A Merry Falstaff in San Diego

On February 21, 2017, San Diego Opera presented Giuseppe Verdi’s last composition, Falstaff, at the Civic Theater. Although this was the second performance in the run and the 21st was a Tuesday, there were no empty seats to be seen. General Director David Bennett assembled a stellar international cast that included baritone Roberto de Candia in the title role and mezzo-soprano Marianne Cornetti singing her first Mistress Quickly.

New Production of Mozart’s The Magic Flute at Lyric Opera, Chicago

In Neil Armfield’s new production of Die Zauberflöte at Lyric Opera of Chicago the work is performed as entertainment on a summer’s night staged by neighborhood children in a suburban setting. The action takes place in the backyard of a traditional house, talented performers collaborate with neighborhood denizens, and the concept of an onstage audience watching this play yields a fresh perspective on staging Mozart’s opera.

A Salome to Remember

Patricia Racette’s Salome is an impetuous teenage princess who interrupts the royal routine on a cloudy night by demanding to see her stepfather’s famous prisoner. Racette’s interpretation makes her Salome younger than the characters portrayed by many of her famous colleagues of the past. This princess plays mental games with Jochanaan and with Herod. Later, she plays a physical game with the gruesome, natural-looking head of the prophet.

L’Elisir d’Amore Goes On Despite Storm

On February 17, 2017 Pacific Opera Project performed Gaetano Donizetti’s L’elisir d’amore at the Ebell Club in Los Angeles. After that night, it can be said that neither snow, nor rain, nor heat, nor gloom of night can stay this company from putting on a fine show. Earlier in the day the Los Angeles area was deluged with heavy rain that dropped up to an inch of water per hour. That evening, because of a blown transformer, there was no electricity in the Ebell Club area.

OPERA TODAY ARCHIVES »

Performances

Bernarda Fink [Photo © Julia Wesely]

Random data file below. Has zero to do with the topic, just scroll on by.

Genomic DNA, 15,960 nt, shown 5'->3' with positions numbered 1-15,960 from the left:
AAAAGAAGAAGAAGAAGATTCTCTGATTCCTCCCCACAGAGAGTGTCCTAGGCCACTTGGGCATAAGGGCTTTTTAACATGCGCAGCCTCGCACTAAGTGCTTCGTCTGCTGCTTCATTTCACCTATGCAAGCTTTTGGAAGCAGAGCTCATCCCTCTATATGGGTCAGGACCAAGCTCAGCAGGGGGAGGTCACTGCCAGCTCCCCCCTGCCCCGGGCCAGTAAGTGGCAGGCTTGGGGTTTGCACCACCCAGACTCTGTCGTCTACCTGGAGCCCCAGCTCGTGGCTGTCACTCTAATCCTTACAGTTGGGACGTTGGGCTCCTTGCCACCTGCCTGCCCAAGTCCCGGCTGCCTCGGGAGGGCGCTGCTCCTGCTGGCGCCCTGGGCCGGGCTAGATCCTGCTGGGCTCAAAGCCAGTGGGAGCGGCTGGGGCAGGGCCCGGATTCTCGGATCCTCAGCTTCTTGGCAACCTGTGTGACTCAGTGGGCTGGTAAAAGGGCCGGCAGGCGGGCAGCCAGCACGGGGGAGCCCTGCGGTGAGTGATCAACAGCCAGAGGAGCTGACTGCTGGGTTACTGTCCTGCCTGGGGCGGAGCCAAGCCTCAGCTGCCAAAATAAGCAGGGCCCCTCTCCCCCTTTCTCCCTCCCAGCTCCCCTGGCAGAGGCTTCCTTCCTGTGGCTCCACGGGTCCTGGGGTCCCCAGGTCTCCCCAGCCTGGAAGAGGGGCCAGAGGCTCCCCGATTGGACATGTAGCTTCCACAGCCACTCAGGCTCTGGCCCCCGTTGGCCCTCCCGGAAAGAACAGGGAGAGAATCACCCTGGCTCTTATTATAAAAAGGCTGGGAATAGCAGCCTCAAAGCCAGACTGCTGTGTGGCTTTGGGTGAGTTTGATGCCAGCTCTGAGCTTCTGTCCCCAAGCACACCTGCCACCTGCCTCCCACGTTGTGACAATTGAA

11 Feb 2013

Bernarda Fink Residency, Wigmore Hall

For the first of her two February recitals at the Wigmore Hall, the Argentinean mezzo-soprano Bernarda Fink was joined by the Hugo Wolf Quartett in an eclectic, Italian-themed programme in which singer and instrumentalists sculpted diverse and beautiful musical vistas and communicated a remarkably coherent, shared vision.

Bernarda Fink Residency, Wigmore Hall

A review by Claire Seymour

Above: Bernarda Fink [Photo © Julia Wesely]

 

Ottorino Respighi’s Il tramonto (1914) for voice and string quartet is a setting of Percy Bysshe Shelley’s poem ‘The Sunset’, as translated by Roberto Ascoli, and describes a lovers’ moonlit walk and the woman’s subsequent life of endless mourning following the sudden death of her beloved. Fink wove flexibly between song, arioso and recitative recounting an engaging, touching narrative, the text clearly declaimed. While the accompaniment texture is impressionistic and at times quite sparse, there is yet a remarkable contrapuntal dynamism in the string lines, which the clean, crisp playing of the Hugo Wolf Quartett brought to the fore.

The performers adeptly conveyed the quiet intimacy of the work. After a theatrical string opening, a calm, lyrical episode describes one who ‘within whose subtle being […] Genius and death contended’; here Fink’s soprano was pure, light and floating, in keeping with the simplicity of the narrative and the ‘sweetness of the joy’ experienced, before swelling warmly to convey the passion felt by the lover for ‘the lady of his love’. There was a poignant weariness in the delicate arioso when the waking woman finds her lover dead. In contrast, Fink employed a warm melodious timbre to convey the feminine selflessness of the grieving woman, ‘Her gentleness and patience and sad smiles’.

Throughout, singer and quartet were fully integrated in narration and mood-painting. There was some superb playing from cellist Florian Berner, his opulently etched lines providing harmonic direction and structural cohesion, particularly in the section depicting the glories of the natural world and the hues of the sunset — ‘lines of gold/ Hung on the ashen cloud […] mingled with the shades of twilight’ — in which the players achieved an admirable motivic clarity. After depicting a life of self-denial and duty — a ‘kind of madness’ — Fink expressively announced the woman’s final appeal for peace, the beautiful violin solo with which the work closes tenderly reinforcing the mood of bitter-sweet desolation.

Il Tramonto was preceded by an original, and surprisingly repressed and intense, reading of Robert Schumann’s String Quartet in A Op.41 No.3. In his three Op.41 quartets, the composer turned from the narrative approach of his earlier orchestral works and sought inspiration from the classical masterpieces of Haydn, Mozart and Beethoven, and the Hugo Wolf Quartett were certainly concerned to create a sharply defined motivic texture, sometimes perhaps at the expense of fulsomeness of tone.